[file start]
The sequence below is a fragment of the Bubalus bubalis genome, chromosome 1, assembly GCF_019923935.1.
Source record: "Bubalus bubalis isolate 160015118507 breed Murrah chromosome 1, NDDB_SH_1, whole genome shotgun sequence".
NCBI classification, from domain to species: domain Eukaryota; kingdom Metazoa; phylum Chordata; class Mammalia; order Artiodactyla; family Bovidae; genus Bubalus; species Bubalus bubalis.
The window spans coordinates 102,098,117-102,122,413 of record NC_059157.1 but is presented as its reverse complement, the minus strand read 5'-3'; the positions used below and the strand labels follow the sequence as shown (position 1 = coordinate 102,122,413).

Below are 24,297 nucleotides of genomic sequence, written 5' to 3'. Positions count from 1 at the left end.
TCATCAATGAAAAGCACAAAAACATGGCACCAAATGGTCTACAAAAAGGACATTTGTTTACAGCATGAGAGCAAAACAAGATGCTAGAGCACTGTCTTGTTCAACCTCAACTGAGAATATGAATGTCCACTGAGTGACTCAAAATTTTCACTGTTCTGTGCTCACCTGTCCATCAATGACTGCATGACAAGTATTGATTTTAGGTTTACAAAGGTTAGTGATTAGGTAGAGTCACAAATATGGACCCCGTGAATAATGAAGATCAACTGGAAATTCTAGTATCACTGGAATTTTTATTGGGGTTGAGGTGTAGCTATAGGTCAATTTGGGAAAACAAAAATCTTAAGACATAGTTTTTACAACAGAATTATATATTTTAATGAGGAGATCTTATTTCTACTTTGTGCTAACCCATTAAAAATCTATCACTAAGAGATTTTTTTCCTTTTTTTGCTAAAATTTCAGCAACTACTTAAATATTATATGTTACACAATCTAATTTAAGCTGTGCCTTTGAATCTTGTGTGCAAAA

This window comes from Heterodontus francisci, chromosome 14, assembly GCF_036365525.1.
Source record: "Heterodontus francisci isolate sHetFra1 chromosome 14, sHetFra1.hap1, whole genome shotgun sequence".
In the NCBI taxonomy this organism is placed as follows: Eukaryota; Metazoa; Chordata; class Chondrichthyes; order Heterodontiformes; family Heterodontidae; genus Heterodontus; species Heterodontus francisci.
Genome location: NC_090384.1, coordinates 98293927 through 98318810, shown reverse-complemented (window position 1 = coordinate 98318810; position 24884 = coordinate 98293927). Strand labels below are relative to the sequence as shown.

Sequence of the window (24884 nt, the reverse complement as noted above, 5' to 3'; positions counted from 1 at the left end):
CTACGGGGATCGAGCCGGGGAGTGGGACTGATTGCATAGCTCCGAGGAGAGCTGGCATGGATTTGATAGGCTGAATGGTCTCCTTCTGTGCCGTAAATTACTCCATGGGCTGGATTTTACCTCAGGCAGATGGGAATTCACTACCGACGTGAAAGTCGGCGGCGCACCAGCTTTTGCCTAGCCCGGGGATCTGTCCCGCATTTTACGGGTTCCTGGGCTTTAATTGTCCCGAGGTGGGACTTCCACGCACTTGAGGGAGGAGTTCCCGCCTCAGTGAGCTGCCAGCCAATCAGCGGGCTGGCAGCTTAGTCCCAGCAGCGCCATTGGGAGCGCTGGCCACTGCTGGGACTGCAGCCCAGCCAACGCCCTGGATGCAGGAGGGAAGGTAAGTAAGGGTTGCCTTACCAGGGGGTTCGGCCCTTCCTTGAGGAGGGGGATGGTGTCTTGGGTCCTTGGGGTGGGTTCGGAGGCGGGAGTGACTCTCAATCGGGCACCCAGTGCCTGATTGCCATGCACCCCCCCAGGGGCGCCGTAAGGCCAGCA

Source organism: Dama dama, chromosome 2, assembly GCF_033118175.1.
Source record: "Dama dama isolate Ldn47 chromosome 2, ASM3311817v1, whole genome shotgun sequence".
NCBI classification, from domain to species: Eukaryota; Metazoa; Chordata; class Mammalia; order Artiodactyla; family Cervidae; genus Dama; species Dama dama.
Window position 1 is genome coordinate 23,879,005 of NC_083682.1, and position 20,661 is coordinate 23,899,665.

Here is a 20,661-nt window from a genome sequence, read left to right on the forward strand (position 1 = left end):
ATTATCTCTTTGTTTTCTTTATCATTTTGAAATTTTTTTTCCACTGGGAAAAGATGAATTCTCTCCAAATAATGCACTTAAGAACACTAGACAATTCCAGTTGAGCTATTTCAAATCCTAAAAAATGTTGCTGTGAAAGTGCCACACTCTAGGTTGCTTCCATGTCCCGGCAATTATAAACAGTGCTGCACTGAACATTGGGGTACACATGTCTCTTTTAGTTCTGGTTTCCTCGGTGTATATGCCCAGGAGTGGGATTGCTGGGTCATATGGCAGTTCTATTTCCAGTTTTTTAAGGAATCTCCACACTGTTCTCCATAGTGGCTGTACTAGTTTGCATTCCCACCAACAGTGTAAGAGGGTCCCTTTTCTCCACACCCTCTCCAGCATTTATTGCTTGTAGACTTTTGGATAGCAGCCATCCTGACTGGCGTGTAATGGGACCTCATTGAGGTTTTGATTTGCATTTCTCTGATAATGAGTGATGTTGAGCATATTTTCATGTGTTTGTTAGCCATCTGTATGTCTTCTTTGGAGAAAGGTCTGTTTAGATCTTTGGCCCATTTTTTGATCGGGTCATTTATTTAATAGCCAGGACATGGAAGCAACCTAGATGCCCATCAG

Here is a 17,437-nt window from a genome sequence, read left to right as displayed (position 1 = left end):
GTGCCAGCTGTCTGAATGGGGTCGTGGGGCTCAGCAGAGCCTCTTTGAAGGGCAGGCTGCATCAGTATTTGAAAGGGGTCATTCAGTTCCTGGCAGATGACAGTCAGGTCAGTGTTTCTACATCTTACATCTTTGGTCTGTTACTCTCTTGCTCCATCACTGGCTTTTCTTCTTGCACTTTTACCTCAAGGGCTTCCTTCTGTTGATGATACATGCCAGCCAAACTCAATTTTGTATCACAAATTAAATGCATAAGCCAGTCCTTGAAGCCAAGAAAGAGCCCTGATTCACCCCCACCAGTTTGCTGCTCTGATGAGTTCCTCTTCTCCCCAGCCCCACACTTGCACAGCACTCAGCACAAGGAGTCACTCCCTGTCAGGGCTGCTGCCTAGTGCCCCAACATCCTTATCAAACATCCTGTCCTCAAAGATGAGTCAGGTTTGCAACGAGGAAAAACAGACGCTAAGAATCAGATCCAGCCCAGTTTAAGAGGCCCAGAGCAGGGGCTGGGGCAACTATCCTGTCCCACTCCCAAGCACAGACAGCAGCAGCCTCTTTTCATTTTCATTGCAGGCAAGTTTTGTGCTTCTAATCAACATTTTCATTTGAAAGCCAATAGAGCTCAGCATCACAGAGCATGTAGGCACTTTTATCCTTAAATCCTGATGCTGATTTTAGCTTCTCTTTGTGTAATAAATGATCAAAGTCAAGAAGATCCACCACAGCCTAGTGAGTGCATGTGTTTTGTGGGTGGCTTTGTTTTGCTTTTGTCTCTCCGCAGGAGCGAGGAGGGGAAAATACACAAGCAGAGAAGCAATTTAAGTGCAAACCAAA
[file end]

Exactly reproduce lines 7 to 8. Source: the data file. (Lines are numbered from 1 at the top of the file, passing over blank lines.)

This window comes from Heterodontus francisci, chromosome 14, assembly GCF_036365525.1.
Source record: "Heterodontus francisci isolate sHetFra1 chromosome 14, sHetFra1.hap1, whole genome shotgun sequence".